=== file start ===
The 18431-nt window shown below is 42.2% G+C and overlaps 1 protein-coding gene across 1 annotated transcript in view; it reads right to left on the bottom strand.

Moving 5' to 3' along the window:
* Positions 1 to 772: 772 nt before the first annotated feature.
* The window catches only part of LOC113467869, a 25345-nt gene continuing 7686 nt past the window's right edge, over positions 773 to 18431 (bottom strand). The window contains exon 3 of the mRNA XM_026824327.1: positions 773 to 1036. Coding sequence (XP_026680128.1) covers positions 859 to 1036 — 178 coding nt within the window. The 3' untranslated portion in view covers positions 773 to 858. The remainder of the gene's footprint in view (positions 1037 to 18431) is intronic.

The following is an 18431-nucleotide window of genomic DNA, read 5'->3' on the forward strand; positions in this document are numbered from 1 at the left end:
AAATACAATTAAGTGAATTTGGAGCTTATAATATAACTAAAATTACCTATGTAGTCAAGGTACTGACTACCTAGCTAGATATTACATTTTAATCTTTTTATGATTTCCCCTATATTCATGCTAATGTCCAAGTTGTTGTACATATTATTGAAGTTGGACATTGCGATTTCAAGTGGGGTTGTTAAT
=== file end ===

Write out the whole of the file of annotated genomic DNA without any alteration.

The 18431-nt window shown below is 42.2% G+C and overlaps 1 protein-coding gene across 1 annotated transcript in view; it reads right to left on the bottom strand.

Moving 5' to 3' along the window:
* Positions 1 to 772: 772 nt before the first annotated feature.
* The window catches only part of LOC113467869, a 25345-nt gene continuing 7686 nt past the window's right edge, over positions 773 to 18431 (bottom strand). The window contains exon 3 of the mRNA XM_026824327.1: positions 773 to 1036. Coding sequence (XP_026680128.1) covers positions 859 to 1036 — 178 coding nt within the window. The 3' untranslated portion in view covers positions 773 to 858. The remainder of the gene's footprint in view (positions 1037 to 18431) is intronic.

The following is an 18431-nucleotide window of genomic DNA, read 5'->3' on the forward strand; positions in this document are numbered from 1 at the left end:
AAATACAATTAAGTGAATTTGGAGCTTATAATATAACTAAAATTACCTATGTAGTCAAGGTACTGACTACCTAGCTAGATATTACATTTTAATCTTTTTATGATTTCCCCTATATTCATGCTAATGTCCAAGTTGTTGTACATATTATTGAAGTTGGACATTGCGATTTCAAGTGGGGTTGTTAAT